In the first year of the program, students read and discuss academic content from books, scholarly articles, and other resources. They also analyze their strengths and areas of growth through a variety of instruments that give them insights into who they are as individuals, how they best lead, and how they can work better as a team.

Upon completion of their first year of the program, students commented on how they loved having class time dedicated to bettering their leadership skills. As one student explained, “The goLEAD program is different than other programs in that it is almost daily training, rather than a once-a-month program. It is more interactive and discussion-based where we discover leadership through guided, but not lectured, conversations with our teacher.” Students want to know and trust that they have a voice in the classroom. They are seeking a safe environment in which to share and debate their thoughts openly as they learn.

Leadership Experiences

Experience is a critical part of intentional student leadership training, and providing opportunities for students to practice skills and behaviors is a foundational pillar of goLEAD. During the first year of the program, students engage in actual hands-on experiences in leading, such as working with faculty and administration through group projects designed to practice and hone their individual leadership skills and behaviors.

One administrator who oversaw students working on a project said, “The opportunity as student leaders to participate with faculty and administration in the development of a program that could positively impact the culture of the school inspired them. The experiential nature of involvement in an authentic and relevant school issue supported a level of interest and motivation that exceeded traditional school activities.” One student commenting on the program said it best: “training can sharpen the tools, but it will never be better than actual real-life experiences.”

The second year of the program is a continuation of learning through hands-on experiences and reflections, but this learning takes place in more real-world environments that are often outside of the classroom. Currently, our second year students are engaged in many leadership roles on and off campus, and they are thriving in ways that feed their individual growth as student leader-servants, as well as their future roles as community leader-servants.

Structured Reflection

Experience alone cannot cement learning. Reflection, through writing and discussing, must accompany the experiences students have. One of the inherent difficulties with co-curricular methods of leadership development is that it does not provide the necessary format for reflections upon the student’s leadership experiences that are necessary for them to be fully prepared to lead. Reflection is necessary because it provides a base for the students to understand leadership skills and behaviors, both their own as well as others’, from which they can then launch confidently into future leadership experiences.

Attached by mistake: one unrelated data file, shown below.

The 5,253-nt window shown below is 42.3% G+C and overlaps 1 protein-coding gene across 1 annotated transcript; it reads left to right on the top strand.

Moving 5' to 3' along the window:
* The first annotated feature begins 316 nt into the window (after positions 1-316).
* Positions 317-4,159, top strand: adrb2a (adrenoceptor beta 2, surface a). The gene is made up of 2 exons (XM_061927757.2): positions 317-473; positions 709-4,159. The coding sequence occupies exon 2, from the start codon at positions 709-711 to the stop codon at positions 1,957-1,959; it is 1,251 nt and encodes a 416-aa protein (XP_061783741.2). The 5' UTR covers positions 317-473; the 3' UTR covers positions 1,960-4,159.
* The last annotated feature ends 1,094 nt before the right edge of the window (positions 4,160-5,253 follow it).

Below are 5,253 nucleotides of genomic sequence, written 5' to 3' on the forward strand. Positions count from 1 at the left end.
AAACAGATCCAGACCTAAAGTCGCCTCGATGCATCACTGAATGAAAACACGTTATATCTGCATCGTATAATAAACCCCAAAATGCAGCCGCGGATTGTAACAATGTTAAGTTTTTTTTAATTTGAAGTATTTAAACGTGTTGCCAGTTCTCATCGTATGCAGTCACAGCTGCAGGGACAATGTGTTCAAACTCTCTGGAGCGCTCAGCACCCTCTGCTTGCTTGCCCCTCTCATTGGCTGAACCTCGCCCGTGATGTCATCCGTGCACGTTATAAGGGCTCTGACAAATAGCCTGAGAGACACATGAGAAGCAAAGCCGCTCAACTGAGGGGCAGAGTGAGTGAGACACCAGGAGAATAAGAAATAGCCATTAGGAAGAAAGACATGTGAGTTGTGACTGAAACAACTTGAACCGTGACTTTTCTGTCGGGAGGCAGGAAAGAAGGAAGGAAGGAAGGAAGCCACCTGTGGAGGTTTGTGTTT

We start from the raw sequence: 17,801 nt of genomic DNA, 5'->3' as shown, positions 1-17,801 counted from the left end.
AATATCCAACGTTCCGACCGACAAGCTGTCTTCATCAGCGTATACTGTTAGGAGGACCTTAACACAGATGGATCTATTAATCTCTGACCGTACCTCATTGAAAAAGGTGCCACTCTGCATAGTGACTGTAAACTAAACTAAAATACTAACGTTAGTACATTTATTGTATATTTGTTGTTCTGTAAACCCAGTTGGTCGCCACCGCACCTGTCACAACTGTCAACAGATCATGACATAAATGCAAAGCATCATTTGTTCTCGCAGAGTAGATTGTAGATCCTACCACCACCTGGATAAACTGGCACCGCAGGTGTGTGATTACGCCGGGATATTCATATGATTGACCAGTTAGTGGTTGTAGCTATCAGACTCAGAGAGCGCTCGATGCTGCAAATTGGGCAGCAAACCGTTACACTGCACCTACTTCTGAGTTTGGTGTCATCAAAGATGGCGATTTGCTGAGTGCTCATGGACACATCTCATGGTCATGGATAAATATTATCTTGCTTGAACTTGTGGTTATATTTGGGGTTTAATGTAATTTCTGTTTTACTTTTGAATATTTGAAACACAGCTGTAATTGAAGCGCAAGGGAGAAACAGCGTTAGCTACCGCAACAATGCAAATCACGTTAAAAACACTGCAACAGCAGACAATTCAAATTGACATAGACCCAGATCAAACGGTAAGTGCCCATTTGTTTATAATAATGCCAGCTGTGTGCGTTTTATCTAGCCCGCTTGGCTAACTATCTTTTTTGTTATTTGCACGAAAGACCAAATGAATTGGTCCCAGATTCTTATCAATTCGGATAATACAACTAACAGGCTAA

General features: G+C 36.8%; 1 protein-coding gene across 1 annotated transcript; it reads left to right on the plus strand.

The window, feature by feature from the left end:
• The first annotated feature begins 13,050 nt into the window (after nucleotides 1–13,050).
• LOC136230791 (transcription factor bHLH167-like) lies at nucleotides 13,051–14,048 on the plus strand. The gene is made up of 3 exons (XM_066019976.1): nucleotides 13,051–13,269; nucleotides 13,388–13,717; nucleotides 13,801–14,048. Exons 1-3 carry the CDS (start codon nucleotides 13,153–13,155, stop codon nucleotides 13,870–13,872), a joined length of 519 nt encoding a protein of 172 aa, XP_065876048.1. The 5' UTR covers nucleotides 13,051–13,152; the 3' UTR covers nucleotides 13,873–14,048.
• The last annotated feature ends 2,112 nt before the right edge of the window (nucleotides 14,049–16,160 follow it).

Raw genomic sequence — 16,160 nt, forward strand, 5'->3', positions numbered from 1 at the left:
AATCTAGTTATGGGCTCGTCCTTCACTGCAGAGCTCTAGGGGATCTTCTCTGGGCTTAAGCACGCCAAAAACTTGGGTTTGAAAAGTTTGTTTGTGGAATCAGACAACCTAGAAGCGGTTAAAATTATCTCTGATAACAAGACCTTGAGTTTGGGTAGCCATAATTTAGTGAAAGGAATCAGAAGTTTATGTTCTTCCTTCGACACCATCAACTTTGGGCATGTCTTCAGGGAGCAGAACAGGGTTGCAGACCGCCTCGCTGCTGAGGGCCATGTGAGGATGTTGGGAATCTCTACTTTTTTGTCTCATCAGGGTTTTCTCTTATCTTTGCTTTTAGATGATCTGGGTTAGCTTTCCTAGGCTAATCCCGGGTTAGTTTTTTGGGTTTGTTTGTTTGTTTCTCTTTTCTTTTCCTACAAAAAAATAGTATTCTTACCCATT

Next Steps

As this program continues to develop, we are looking into methods to evaluate the success of teaching leadership as a curriculum. One such method being explored is portfolio evaluation, whereby students display what they have accomplished in the program. By having students both visualize and reflect on what they have accomplished, we hope to use metacognition as a means to solidify the principles, experiences, and reflections they have made through their time in goLEAD.

Leadership education as a curriculum is an absolutely critical component of education if we expect students to leave high school campuses prepared to provide meaningful contributions to the community at large— and to flourish in a world that is in desperate need of quality leadership.

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About the Author

Jason Beard - ACSI Blog ContributorJason Beard, EdS, has worked in education for over a decade. He served as a teacher, coach, and mentor in private school education for the last ten years at Mount Paran Christian School (MPCS). He will begin serving as assistant head of high school at MPCS in the 2019-2020 school year. Jason holds his master’s degree from Georgia State University and his EdS from Gordon College. He can be reached via e-mail at

One Comment

Larry Pender

The Lord is leading us to develop a specific focus on building student leaders. I read through your website and am very interested in exactly what you are doing at MPCS and what curriculum you are using.